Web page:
Up to 77 percent of consumers are interested in telemedicine, yet fewer than 20 percent have actually done so. From the provider side, the main roadblock has been a lack of reimbursement for virtual care.Read More
Insights on Today's Healthcare Consumer
What is the most costly health condition in America? According to the U.S. Centers for Disease Control and Prevention (CDC), it’s heart disease. The organization estimates that poor cardiovascular health outcomes cost the country more than $200 billion annually due to necessary medications, healthcare services and lost productivity. What’s even more troubling, reports the American Heart Association, is that heart disease rates are increasing in the United States, even as they decline globally.Read More
Nearly 43 million Americans face medical debt, but are they all uninsured? Not quite. One in five patients with health insurance admit that medical bills put a strain on their finances. This data is close to what c2b solutions’ market research study illustrates with 27 percent of the general population agreeing with the statement “I have a hard time paying my healthcare bills”.
These aren’t the sickest patients either. Nearly 70 percent of patients struggle to pay off hospital bills of $500 or less within a year and the challenge isn’t going away. The Centers for Medicare & Medicaid Services projects national health spending will grow by 5.5 percent annually for the foreseeable future, reaching a staggering $5.7 trillion by 2026. But by using psychographic segmentation to gain insights on healthcare consumers, hospitals can boost patient payment collections even as healthcare costs continue to grow.
While the aging baby boomer population still dominates healthcare utilization, this cohort is shrinking, having peaked at 78.8 million in 1999. Meanwhile, millennials currently outnumber baby boomers by approximately 11 million—and their numbers won’t be on the decline anytime soon. No surprise, then, that millennials are a hot topic across the healthcare industry.Read More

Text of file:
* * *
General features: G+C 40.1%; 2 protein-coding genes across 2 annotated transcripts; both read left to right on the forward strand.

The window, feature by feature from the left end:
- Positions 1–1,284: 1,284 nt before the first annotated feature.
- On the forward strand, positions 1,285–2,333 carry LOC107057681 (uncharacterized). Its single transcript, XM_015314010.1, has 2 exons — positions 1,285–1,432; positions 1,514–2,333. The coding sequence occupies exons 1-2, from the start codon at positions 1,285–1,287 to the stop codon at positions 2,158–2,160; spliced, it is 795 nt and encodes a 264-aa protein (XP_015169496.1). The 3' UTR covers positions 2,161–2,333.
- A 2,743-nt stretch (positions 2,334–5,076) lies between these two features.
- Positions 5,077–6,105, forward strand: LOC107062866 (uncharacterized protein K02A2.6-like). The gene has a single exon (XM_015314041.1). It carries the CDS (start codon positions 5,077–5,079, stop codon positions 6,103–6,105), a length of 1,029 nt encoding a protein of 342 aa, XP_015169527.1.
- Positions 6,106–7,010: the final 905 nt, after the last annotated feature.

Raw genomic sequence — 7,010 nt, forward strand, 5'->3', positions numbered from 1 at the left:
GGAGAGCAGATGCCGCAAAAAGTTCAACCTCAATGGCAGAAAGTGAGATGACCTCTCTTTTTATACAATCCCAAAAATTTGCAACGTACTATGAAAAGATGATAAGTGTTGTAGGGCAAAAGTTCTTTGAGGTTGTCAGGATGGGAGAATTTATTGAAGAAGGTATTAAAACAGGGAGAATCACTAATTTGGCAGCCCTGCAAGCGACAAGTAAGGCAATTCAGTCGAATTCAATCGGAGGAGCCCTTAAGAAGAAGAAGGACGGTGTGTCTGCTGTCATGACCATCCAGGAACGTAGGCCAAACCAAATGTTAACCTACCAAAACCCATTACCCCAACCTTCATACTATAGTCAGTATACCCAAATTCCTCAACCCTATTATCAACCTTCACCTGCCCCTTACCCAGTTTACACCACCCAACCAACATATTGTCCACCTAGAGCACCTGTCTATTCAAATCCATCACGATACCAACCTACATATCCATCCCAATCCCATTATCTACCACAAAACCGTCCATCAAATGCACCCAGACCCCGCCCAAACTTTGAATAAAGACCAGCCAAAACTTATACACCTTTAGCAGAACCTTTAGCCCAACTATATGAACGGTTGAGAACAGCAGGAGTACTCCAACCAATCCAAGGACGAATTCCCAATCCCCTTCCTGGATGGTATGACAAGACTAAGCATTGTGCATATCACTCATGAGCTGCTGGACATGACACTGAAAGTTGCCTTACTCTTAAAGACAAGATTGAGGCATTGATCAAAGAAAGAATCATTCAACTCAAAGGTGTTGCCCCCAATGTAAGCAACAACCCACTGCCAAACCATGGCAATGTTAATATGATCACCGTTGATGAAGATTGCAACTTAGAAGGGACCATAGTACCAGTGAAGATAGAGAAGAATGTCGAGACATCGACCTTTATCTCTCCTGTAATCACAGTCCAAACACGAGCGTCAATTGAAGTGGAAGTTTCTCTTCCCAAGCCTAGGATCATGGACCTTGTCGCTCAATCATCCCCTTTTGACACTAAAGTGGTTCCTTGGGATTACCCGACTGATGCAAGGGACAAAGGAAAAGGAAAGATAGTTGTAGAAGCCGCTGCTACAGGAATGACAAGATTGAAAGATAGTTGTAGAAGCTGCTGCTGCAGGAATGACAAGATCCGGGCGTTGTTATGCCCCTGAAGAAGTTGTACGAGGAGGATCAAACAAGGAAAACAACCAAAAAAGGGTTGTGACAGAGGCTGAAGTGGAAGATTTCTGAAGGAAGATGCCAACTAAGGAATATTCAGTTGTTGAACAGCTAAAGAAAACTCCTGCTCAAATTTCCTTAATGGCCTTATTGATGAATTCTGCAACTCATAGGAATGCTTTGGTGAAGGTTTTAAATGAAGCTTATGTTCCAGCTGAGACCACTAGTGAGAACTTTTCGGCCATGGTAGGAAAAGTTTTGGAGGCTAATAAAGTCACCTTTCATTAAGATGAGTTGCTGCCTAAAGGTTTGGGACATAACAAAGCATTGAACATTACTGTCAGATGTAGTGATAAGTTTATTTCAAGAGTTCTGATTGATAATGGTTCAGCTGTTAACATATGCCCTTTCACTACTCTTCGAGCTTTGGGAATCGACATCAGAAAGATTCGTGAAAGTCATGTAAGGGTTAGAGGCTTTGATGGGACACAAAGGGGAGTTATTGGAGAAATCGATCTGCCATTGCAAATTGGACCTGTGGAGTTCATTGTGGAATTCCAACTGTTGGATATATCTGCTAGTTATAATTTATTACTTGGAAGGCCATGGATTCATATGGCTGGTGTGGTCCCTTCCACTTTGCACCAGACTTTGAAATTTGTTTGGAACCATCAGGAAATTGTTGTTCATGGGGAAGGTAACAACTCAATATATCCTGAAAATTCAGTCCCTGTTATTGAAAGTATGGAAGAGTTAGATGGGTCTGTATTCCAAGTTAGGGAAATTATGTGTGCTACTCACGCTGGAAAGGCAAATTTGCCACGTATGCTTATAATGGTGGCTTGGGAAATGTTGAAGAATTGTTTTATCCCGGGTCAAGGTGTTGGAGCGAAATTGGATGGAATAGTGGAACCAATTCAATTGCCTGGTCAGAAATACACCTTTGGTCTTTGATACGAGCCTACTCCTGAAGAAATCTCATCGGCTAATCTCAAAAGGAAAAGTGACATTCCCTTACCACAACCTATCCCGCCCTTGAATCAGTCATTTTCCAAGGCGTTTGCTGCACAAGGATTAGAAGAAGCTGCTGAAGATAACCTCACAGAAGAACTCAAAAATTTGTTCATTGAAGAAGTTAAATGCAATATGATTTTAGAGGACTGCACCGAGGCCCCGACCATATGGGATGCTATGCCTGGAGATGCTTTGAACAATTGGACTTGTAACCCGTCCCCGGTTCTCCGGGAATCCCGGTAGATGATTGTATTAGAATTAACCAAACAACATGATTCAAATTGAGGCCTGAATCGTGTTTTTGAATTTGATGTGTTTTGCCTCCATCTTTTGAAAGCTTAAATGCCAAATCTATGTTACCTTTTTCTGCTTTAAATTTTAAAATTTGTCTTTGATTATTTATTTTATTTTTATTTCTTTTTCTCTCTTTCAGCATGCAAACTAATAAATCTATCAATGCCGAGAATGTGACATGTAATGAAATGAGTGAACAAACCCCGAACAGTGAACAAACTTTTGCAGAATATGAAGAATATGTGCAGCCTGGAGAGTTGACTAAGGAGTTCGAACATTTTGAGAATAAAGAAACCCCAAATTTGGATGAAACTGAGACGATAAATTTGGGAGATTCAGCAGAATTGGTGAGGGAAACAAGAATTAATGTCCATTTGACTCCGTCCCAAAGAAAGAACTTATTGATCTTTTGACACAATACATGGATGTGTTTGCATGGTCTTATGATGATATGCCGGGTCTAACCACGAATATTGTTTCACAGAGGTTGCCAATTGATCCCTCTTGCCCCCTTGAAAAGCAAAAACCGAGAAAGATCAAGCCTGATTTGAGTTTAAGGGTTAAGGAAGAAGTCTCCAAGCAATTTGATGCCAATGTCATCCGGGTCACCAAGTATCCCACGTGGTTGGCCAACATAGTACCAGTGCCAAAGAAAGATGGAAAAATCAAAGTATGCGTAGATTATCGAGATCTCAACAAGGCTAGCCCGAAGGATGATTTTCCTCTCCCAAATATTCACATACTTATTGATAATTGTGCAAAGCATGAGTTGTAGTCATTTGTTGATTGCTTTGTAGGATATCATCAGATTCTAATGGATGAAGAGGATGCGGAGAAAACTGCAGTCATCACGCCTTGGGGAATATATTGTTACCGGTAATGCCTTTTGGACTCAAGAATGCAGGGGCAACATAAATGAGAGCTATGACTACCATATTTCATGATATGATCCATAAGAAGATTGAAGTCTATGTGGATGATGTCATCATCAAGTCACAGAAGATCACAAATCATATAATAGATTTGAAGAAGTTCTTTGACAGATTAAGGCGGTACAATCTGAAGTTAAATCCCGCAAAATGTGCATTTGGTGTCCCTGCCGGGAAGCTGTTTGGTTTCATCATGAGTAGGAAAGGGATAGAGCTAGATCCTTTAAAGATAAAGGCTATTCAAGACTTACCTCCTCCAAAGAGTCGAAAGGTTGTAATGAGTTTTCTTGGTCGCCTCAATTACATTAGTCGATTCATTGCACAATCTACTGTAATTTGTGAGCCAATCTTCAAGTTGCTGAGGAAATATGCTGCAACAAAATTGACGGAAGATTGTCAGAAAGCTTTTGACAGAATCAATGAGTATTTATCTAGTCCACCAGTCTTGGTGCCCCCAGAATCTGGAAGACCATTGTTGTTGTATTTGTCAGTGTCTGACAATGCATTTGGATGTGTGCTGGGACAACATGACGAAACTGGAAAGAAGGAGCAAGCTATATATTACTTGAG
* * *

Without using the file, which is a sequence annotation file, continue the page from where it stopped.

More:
In 2017, CNBC projected that Medicare and Medicaid costs will more than double by 2020, thanks to baby boomers who are retiring at an impressive rate of 10,000 men and women a day. Is the healthcare system ready? Not quite. As an AARP report notes, “The U.S. stands out for the high cost of healthcare and its failure to generate better health outcomes.” Since healthcare costs tend to climb as people age, we’re facing a potential financial crisis—unless healthcare providers focus on improving baby boomer health outcomes.Read More
“The current system is broken. We need to move towards an era of disease prevention and personalized medicine,” writes Dr. Emmanuel Fombu in his book The Future of Healthcare: Humans and Machines Partnering for Better Outcomes. He’s not alone in this assessment.Read More
The United States outspends other nations when it comes to healthcare—to the tune of $3.3 trillion or nearly 18 percent of GDP in 2016. The growing price tag for Americans’ healthcare isn’t down to demographics alone. Certainly, the aging baby boomer population is increasing utilization and consequently spending. But healthcare organizations recognize that improving health outcomes play an important role in bringing down costs.Read More
The Centers for Medicare and Medicaid Services (CMS) announced steady enrollment through the Federal Health Insurance Exchange for 2019, with 8.4 million people selecting or automatically re-enrolling in plans by the close of the open enrollment period. Final numbers are expected to rise when the CMS releases additional data on enrollments through State-based exchanges. But if past years are any indication, approximately 10 percent of those consumers will lose coverage by failing to pay their premiums. How can insurance companies address this crucial revenue cycle management issue?Read More
Kaiser Family Foundation research on healthcare spending and health outcomes reveals that Americans have higher disease rates and shorter life expectancies than healthcare consumers in other wealthy nations. KFF says, “Unfortunately, ranked with other comparable countries, the U.S. has the highest rate of deaths that are preventable by good healthcare.”
Since the U.S. spends more on healthcare than comparable countries, throwing money at the problem won’t solve it—and neither will the status quo.Read More
Healthcare is personal. Patients are sharing private details with relative strangers and engaging in myriad one-to-one interactions with physicians, pharmacists and insurers along their journey through the healthcare landscape.
Despite the intimacy of these situations, however, healthcare consumer experiences are often seen as depersonalized and disconnected—which certainly won’t drive the patient engagement needed to improve health outcomes.Read More